But this year, it was as bad for me as I’d heard from the demons. And I’m not even electrical! I was told that there would be a port opening for me to swoop in before the audiences arrived, but instead I had to wait in line with every other mythical creatures and even just fans. Worse yet, the building refused to provide bedding for me, and there’s not even accommodations made for food and water.

Yes, this too is the griffon.That explains why you keep looking at me with hunger in your eyes.

It explains half of it.

Are you rather exhausted, then?

It’s not that I don’t want to be here, you understand. So much of my work is done behind the scenes, it’s nice to engage with people. But this event in particular seems to be built around entitlement and a lack of understanding that we are, in fact, here to work. This is a job, not recreation. It’s like the people organizing it think that our jobs are just never-ending vacations.

And that’s not true, is it?

If this were a vacation, I’d be eating half of the people who climb on my back. There was a guy earlier wearing a shirt that was just, like, covered in barbecue sauce. Do you know how hard it is to get barbecue sauce for a griffon?

Seeing as you are currently drooling, it seems that redirecting might be a good thing. Are there any parts of the experience you’re enjoying?

Of course there are. There are lots of fans of what I do – you know, being a flying engine of death with a primal connection to the winds – and you don’t really get to interact with them when you’re just modeling for stuff. So it’s nice to meet people you’ve affected positively. Plus, talking with reporters is fun, there’s a certain amount of professional understanding there.

We reporters do have a primal connection to various things, yes. But it’s still draining for you?

It’s four days of nonstop work with only the slightest bit of downtime, and that downtime is itself often filled with events or just the irritation of cramming into a tiny roost under a bridge instead of your proper aerie. The whole thing is draining, and this one seems particularly so. Even for the humans.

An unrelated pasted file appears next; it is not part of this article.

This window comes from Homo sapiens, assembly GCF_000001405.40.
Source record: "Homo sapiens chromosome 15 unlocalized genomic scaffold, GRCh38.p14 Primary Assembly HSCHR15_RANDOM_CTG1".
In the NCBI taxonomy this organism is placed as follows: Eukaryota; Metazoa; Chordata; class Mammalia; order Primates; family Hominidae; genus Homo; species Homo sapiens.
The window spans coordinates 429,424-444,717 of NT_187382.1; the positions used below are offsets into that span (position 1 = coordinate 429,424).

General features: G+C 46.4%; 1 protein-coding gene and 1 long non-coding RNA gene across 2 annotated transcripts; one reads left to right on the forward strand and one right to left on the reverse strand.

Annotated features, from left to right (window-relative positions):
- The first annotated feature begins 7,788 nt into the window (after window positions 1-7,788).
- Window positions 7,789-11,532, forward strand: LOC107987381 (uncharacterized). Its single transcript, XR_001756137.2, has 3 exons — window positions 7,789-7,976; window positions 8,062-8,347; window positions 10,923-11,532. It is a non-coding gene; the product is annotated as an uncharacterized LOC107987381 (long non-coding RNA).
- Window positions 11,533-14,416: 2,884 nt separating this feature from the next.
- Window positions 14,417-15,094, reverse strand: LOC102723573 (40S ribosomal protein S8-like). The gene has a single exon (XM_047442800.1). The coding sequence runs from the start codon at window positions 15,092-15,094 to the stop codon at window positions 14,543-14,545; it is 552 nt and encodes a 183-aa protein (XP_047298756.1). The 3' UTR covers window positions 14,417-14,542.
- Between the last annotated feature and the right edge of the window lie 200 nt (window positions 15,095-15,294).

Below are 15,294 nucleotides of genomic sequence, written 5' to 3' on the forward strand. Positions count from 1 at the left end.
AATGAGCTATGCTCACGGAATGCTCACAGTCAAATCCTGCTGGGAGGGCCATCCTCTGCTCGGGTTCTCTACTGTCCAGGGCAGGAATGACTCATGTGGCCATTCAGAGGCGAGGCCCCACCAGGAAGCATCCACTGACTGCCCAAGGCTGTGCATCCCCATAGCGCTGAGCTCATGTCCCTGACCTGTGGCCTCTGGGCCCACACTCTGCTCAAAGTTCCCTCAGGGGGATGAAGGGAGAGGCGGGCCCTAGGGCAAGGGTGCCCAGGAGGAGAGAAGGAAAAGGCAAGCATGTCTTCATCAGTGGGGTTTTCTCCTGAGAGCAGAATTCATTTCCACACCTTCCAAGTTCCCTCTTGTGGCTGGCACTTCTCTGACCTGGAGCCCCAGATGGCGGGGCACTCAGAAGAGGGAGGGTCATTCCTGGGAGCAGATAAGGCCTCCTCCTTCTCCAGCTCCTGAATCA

Is this where you mention how tired meat tastes different?

I have eyes, you know. It’s obvious you’re tired.

My apologies.

You also taste different, but it seemed rude to lead with that.

So… do you think you would come back?

Honestly, if the job required it I might, but otherwise I wouldn’t. The fact is that this is a lot of work, and it’s not meant to account for my presence, nor does it have a lot to offer someone like me. The fact that the organizers make it so difficult to actually work here is particularly unpleasant.

Well, “Feathers,” thank you for your time.

And thank you for sitting so still. Now… I believe our agreed-upon compensation was eating one of your limbs?

Does it have to be one of my limbs?

Hmm. You can make a more compelling offer?

Let me put my notepad away.

We’d like to thank “Feathers” for its input and patience in answering our questions. We’d also like to offer our apologies to any Red Sox fans who found out that the hastily scribbled “Fan Bird Day” signs were actually leading them to a hungry and rather ornery griffon, but we don’t think most of them are paying attention.

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imayb1

Thank you, Eliot. If you interview “Feathers” again, bribe it with barbeque sauce and meat and keep your limbs. ;)

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Dragon Whimsy

I was greatly amused by this interview. I hope you manage to do a follow-up at E3. I know he can be a bit “flighty” though and hard to pin down.

I also won’t be looking at my griffin in the game the same way now.